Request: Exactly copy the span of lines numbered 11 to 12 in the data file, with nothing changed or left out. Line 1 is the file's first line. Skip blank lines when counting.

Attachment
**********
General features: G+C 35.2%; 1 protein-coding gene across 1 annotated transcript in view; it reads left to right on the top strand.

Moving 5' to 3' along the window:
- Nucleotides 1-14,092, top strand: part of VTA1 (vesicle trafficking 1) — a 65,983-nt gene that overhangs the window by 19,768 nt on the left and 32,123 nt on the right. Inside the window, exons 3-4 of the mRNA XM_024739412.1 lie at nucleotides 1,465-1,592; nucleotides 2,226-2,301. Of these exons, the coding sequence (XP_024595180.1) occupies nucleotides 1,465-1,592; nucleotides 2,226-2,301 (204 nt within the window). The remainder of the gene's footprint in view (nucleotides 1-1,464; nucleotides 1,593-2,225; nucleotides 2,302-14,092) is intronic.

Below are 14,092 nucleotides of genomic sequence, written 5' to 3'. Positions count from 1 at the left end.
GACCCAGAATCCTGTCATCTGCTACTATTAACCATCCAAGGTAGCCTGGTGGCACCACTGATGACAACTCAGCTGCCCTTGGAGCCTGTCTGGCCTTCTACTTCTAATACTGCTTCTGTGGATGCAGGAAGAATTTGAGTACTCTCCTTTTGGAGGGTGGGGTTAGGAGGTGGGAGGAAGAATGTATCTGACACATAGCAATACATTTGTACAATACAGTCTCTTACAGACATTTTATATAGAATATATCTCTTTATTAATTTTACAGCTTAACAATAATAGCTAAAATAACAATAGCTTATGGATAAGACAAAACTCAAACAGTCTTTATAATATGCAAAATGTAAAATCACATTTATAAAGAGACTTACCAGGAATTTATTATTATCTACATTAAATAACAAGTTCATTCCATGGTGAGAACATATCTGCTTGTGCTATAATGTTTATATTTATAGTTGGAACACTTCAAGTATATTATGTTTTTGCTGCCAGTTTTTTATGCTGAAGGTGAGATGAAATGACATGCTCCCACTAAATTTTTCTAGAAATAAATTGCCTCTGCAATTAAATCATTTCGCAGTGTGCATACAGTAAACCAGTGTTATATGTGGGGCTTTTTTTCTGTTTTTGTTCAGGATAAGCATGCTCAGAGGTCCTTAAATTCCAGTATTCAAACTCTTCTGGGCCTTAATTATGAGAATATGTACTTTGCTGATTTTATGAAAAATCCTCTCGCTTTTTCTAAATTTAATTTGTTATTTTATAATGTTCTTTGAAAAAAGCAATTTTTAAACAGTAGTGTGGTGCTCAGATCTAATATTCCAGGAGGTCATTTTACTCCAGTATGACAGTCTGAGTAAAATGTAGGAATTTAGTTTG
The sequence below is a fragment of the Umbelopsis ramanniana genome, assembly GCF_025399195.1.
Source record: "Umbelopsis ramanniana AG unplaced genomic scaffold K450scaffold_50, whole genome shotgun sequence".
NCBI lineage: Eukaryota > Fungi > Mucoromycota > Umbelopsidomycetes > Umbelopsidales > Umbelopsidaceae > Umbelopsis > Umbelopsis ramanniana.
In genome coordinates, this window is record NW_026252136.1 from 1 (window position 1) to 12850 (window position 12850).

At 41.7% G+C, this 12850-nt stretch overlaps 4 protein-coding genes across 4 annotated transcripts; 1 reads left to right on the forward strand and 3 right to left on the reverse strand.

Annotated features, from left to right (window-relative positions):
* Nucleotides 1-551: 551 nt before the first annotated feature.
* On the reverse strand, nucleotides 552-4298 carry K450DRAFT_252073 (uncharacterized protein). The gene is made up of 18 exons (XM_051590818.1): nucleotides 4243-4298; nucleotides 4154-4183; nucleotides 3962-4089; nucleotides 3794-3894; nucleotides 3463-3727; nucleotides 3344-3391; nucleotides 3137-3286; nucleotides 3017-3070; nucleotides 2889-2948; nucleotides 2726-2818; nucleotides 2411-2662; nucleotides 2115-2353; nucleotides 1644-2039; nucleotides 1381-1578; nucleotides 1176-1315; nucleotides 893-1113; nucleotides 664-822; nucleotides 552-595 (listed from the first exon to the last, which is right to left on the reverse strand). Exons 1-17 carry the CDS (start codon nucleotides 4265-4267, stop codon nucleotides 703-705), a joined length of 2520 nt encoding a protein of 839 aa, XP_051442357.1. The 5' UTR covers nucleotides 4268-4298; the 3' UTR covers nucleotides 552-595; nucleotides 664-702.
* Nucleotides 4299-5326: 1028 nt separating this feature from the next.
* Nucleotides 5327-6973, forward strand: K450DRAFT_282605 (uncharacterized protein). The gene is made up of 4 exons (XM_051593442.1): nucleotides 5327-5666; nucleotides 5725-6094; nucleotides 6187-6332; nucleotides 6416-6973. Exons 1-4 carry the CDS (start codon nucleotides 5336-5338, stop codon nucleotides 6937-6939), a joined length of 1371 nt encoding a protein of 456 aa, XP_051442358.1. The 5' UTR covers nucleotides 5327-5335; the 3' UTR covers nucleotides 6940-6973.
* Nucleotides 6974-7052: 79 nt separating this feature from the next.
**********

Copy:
Annotated features, from left to right (window-relative positions):
* Nucleotides 1-551: 551 nt before the first annotated feature.